Pet stores are cruel

Pet stores treat puppies, kittens, birds, hamsters, mice, rabbits and other animals as if they were accessories and sell them to anyone that throws down a credit card or cash.

Most puppies sold in pet stores arrived from mass-breeding facilities known as puppy mills. In these horrific places the animals are denied exercise, socialization and veterinary care. The puppies are usually taken from their mothers at an early age, packed into crates and trucked or flown hundreds of miles to brokers and then to pet stores. The puppies often go without adequate food, water or ventilation. Some of them don’t survive the difficult journey.

The smaller pets like hamsters, rabbits, mice and rats come from other mass-breeding facilities that are just as bad as puppy mills. This results in horrific treatment of tiny, vulnerable beings. It ultimately leads to them becoming homeless since they overpopulate many places. Once the pets are alone on the streets, they die within days because they don’t know how to fend for themselves.

The conditions while at some pet stores are insufficient at best, at worst, they are totally abusive. Puppies are kept in wire-bottomed cages. Small animals such as mice, hamsters, gerbils and rats are often crammed together into small, filthy, crowded cages or glass tanks. Fish who were meant to swim freely in their ocean, lake or river habitats are reduced to circling the same few inches of water in tanks that are usually dirty and crowded with no resemblance to their natural homes. Exotic birds are typically kept in tiny cages, which prevents them from satisfying their natural needs to fly and socialize with others of their own kind. Most often, the birds have their wings clipped, a procedure that clips off part of the feathers and wings. It can cause psychological and behavioral issues, such as feather plucking.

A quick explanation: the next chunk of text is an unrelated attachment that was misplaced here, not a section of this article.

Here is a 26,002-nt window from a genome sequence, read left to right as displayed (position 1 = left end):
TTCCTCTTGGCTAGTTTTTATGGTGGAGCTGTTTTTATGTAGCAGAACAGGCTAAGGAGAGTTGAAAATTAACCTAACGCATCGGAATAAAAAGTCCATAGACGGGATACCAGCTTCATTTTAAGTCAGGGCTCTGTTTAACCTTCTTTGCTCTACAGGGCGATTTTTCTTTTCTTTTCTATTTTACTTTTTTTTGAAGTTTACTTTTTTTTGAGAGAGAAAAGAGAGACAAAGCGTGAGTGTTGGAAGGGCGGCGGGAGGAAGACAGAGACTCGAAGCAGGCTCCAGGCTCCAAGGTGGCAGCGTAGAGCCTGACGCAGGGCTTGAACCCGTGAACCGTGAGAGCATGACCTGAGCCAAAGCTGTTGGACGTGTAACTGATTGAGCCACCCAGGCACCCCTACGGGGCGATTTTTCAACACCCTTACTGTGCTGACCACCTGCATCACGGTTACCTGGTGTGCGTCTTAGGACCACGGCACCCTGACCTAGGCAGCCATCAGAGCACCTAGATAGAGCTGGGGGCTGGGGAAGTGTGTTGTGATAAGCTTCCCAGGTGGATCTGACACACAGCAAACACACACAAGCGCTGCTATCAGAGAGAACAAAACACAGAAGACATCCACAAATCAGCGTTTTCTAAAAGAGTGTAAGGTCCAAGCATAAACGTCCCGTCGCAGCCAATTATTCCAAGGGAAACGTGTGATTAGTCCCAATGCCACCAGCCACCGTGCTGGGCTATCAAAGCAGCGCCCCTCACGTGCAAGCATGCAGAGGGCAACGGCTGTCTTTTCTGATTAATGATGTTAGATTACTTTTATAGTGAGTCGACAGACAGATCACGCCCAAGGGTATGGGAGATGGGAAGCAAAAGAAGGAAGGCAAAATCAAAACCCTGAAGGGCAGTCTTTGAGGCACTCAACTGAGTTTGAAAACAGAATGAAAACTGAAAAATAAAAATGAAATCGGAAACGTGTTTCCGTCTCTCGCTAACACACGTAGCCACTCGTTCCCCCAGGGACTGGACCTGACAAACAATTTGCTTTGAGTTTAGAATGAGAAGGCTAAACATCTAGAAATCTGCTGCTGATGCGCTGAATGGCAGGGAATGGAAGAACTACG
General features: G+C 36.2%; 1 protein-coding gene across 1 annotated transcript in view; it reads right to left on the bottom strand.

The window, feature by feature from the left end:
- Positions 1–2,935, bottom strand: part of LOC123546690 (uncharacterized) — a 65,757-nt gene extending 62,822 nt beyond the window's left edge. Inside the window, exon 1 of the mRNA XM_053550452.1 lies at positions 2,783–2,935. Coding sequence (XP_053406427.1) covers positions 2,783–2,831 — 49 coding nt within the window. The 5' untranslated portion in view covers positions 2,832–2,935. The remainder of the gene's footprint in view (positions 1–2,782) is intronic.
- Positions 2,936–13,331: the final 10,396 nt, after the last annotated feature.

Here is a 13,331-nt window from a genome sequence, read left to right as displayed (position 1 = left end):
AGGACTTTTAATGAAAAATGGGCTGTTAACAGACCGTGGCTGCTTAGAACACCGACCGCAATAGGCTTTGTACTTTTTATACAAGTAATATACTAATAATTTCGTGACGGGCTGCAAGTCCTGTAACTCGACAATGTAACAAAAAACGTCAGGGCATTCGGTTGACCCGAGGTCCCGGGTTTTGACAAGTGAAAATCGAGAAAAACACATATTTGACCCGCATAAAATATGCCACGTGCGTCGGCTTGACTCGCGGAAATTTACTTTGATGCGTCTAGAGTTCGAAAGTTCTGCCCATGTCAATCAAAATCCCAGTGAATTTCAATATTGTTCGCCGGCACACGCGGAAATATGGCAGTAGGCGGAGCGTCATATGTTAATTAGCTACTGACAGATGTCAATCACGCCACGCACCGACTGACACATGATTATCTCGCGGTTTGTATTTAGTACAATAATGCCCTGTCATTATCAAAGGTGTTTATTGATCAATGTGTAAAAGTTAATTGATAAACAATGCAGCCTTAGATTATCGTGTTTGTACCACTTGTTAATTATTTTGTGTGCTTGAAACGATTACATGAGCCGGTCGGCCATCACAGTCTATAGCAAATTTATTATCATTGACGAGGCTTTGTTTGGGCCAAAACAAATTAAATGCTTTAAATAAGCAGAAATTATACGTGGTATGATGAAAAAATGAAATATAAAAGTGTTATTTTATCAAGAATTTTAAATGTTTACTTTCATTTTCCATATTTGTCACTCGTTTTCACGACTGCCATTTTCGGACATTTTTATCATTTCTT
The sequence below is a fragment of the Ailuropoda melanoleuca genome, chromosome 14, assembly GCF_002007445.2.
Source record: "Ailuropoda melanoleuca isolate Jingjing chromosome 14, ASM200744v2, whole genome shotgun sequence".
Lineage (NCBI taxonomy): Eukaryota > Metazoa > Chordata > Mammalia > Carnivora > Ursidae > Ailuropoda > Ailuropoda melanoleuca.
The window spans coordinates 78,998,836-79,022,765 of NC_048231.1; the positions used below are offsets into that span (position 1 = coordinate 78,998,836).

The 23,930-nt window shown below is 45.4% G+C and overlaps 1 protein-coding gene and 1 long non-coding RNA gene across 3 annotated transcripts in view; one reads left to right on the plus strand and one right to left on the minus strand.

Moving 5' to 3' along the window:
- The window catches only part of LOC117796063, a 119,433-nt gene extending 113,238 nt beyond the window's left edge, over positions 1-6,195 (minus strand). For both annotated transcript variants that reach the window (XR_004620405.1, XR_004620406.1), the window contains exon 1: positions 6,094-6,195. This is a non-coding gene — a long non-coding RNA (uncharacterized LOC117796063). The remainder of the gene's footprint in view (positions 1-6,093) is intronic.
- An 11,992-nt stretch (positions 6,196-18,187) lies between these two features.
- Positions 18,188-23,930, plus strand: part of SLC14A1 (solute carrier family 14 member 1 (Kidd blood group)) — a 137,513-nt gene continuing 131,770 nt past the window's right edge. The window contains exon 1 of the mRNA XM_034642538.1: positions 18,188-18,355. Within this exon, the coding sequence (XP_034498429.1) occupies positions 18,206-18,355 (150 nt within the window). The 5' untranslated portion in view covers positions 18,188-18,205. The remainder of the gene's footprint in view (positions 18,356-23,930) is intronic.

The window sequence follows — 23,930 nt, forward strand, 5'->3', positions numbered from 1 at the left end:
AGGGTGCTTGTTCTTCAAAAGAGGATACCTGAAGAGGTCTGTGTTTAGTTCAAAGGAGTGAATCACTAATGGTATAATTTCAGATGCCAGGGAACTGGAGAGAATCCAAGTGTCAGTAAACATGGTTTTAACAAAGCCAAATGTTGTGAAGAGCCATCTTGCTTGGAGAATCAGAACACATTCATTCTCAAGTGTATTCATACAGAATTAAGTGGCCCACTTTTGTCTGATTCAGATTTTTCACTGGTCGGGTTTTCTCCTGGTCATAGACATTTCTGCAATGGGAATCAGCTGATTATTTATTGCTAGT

The animals that don’t get bought after being there for so long usually get replaced by new ones. The ones that were replaced are killed because they were no longer able to make the pet store any profit. They are euthanized or just simply tossed into trash dumpsters.

Pet stores take away chances for animals at shelters to be adopted into loving homes. Breeders for pet stores churn out countless numbers of animals each year, while millions of dogs and cats are killed before finding a good home.

Deprived of regular, loving human contact, puppies and kittens bought at pet stores are usually difficult to socialize and train.The fact that most pet stores don’t bother to screen potential animal adopters means many animals who are purchased on a whim by unprepared people end up at animal shelters, on the streets or dead.

Anyone can help the pets in pet stores by adopting. There are many pet rescues all around the world that have animals found in pet stores waiting to be adopted.